Happy Reading!!!

  • Brittany

    I have read every book that this author has written. They are always enjoyable novels that have fully immersed me in the time period. But I can say, without a doubt, that The Weaver’s Daughter is definitely my favorite book by Sarah E. Ladd that I have read so far.

    These characters! Oh My! I just loved them, especially Henry Stockton. My heart hurt for him so much for many reasons as I read through the book. He suffered a lot during the war and was plagued with guilt and trauma from that experien

    I have read every book that this author has written. They are always enjoyable novels that have fully immersed me in the time period. But I can say, without a doubt, that The Weaver’s Daughter is definitely my favorite book by Sarah E. Ladd that I have read so far.

    These characters! Oh My! I just loved them, especially Henry Stockton. My heart hurt for him so much for many reasons as I read through the book. He suffered a lot during the war and was plagued with guilt and trauma from that experience. His noble character was evident in the way he treated his sister, as well as his care and growing feelings toward Kate. Henry was a special man indeed.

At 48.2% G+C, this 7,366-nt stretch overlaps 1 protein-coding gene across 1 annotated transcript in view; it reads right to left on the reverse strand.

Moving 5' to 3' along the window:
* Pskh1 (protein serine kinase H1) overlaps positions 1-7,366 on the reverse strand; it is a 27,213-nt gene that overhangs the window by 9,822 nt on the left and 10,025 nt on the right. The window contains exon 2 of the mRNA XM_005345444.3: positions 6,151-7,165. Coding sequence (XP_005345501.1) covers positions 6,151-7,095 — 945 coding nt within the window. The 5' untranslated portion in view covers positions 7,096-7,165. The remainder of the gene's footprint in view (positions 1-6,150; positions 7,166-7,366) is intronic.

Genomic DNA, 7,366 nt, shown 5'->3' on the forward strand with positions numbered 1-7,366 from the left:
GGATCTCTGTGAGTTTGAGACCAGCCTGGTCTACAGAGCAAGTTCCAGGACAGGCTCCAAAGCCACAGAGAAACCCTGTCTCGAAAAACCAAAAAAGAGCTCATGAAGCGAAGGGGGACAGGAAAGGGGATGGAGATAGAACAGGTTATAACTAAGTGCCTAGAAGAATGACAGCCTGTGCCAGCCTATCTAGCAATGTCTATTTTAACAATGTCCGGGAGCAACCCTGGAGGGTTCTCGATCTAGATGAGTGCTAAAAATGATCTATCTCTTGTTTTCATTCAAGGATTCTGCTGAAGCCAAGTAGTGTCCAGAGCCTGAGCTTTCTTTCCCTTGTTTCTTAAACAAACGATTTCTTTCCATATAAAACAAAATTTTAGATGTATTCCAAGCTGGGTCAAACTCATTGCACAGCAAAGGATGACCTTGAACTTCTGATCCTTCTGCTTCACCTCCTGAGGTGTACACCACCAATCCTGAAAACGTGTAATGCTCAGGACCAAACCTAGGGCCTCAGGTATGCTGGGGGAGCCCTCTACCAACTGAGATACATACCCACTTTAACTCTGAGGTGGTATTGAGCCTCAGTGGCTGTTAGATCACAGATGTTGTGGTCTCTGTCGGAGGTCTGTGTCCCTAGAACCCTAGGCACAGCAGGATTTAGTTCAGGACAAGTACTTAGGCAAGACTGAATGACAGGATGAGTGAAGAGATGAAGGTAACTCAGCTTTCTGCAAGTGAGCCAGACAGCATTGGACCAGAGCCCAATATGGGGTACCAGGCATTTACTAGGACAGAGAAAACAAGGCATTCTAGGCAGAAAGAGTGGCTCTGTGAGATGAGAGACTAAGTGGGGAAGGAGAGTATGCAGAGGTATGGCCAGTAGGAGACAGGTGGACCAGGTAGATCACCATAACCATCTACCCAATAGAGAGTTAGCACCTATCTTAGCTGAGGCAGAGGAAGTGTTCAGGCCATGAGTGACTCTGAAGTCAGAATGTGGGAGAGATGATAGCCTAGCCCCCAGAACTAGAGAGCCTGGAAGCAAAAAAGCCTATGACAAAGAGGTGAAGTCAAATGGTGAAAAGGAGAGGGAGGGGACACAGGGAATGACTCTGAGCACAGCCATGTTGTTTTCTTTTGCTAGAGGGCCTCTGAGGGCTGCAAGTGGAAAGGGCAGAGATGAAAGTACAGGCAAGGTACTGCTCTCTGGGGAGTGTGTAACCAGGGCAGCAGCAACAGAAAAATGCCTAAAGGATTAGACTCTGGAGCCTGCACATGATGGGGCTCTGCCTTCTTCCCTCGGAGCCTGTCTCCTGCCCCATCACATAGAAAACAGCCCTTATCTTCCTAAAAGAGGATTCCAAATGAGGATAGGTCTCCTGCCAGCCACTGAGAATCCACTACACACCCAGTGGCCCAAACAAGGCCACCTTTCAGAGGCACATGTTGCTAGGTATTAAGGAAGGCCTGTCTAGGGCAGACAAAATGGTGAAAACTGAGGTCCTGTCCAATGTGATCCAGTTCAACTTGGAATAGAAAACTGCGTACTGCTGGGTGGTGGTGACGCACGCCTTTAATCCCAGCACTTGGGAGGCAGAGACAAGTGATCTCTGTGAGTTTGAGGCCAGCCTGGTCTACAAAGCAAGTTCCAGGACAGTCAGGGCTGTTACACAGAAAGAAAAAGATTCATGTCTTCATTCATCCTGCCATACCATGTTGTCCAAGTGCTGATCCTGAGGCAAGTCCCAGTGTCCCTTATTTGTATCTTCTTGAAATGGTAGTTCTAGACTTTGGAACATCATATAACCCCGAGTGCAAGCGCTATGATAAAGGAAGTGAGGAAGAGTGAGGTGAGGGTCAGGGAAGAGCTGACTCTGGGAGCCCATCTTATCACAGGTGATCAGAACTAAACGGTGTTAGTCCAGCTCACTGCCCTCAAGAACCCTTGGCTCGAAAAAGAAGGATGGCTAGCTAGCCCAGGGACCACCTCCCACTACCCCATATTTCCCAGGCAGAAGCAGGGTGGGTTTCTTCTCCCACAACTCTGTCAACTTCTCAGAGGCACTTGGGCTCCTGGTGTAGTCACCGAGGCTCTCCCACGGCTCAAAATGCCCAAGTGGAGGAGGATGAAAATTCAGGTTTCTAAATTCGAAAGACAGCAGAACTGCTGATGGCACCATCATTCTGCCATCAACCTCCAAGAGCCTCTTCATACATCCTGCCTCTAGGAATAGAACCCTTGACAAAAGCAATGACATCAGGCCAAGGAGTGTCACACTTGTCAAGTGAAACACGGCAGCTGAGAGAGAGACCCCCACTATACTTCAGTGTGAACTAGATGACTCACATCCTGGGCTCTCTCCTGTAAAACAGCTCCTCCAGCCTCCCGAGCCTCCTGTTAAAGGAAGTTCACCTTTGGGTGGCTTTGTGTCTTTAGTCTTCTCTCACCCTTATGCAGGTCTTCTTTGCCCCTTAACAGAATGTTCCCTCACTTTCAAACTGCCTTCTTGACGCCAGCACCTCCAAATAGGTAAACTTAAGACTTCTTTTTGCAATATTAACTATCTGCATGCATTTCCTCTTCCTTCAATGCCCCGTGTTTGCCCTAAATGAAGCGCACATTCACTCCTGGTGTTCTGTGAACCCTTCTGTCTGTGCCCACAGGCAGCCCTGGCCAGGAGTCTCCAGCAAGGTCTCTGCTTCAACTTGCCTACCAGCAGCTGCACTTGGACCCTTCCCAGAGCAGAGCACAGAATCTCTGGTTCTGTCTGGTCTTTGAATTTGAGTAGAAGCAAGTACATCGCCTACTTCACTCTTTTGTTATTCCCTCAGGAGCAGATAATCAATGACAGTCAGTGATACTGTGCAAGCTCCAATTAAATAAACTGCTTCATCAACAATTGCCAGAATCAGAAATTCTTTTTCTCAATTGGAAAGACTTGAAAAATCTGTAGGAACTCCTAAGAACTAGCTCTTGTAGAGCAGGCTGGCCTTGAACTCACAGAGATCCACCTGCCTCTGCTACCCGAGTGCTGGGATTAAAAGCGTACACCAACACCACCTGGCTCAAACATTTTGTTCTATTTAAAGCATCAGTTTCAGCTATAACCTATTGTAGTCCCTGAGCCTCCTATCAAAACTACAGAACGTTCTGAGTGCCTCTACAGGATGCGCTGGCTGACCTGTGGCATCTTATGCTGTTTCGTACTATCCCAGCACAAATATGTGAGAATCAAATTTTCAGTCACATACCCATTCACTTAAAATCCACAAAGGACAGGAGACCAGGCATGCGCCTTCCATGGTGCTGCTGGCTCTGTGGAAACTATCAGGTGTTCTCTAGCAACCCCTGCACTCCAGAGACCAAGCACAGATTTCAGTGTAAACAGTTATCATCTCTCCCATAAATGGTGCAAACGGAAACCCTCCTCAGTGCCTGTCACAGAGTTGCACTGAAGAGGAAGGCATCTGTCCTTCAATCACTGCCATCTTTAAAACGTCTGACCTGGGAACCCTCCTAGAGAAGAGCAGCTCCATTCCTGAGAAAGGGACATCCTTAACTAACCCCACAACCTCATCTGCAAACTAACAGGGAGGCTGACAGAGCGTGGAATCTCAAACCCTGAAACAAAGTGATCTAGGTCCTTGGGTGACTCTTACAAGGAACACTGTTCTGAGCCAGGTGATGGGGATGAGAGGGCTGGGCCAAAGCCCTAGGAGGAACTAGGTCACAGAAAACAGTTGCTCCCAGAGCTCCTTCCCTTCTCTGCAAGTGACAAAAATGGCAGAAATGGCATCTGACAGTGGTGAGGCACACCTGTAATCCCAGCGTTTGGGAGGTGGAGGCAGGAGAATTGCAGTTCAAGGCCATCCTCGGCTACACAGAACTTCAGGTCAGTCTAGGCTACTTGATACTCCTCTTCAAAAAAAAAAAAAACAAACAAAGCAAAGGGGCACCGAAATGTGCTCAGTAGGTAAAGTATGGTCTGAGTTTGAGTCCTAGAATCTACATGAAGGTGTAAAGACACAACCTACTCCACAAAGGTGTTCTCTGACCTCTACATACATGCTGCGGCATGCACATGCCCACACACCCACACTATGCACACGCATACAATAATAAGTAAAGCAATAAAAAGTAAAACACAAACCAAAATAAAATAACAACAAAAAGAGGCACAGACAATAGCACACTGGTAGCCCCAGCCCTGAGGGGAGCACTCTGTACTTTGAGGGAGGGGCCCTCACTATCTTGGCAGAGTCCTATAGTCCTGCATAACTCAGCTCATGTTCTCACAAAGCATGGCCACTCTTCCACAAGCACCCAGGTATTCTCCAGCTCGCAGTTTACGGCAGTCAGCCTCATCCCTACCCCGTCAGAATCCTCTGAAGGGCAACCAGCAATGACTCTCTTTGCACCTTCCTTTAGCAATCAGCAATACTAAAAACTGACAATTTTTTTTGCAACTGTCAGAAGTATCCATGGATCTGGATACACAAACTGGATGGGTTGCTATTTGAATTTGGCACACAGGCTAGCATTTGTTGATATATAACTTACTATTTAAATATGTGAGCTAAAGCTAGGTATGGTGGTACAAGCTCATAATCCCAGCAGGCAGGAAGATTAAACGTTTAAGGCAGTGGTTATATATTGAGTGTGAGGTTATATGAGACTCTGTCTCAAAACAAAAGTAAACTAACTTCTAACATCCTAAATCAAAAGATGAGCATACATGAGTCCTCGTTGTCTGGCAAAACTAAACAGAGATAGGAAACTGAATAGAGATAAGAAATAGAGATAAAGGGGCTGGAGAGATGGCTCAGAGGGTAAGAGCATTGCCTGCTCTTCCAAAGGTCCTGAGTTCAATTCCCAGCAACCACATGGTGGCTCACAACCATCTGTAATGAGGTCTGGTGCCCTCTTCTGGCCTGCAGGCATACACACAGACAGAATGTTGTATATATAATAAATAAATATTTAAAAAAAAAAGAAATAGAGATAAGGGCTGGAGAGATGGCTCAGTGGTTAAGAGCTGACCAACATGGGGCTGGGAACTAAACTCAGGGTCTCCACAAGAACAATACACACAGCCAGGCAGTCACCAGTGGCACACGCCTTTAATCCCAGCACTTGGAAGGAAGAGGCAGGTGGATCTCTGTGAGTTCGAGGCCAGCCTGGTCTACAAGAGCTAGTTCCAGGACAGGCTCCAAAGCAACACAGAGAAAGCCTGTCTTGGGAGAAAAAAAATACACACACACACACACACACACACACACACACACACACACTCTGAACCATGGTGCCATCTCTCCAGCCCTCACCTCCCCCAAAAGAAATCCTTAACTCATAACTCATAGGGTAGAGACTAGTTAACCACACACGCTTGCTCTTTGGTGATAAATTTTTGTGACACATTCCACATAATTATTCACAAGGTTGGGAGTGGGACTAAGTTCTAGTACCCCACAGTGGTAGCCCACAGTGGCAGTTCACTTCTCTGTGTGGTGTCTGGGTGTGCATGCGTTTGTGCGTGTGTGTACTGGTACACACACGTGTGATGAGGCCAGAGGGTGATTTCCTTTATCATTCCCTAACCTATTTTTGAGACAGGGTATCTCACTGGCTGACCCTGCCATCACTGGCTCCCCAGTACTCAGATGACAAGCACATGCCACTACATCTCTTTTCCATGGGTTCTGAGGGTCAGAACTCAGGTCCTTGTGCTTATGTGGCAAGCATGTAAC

This novel had great romantic chemistry between Henry and Kate, wonderful historical detail, and a thread of danger that kept me thoroughly engrossed in the story to the very last page.

    I received a complimentary copy of this book. All opinions are my own.

    You can read this review on my blog:

  • Hannah

    Now this one is a very good story! A Regency centered around the strife between the weavers and the millers as machine-weaving mills take over the previously hand-done cloth industry—both unique and interesting in scope. It was hard to lay it aside to do other tasks, and I found both Henry and Kate to be equally engaging and principled characters. It was a joy to spend time with both of them, to see how Kate endeavors to show respect to her difficult father, and how Henry defends his livelihood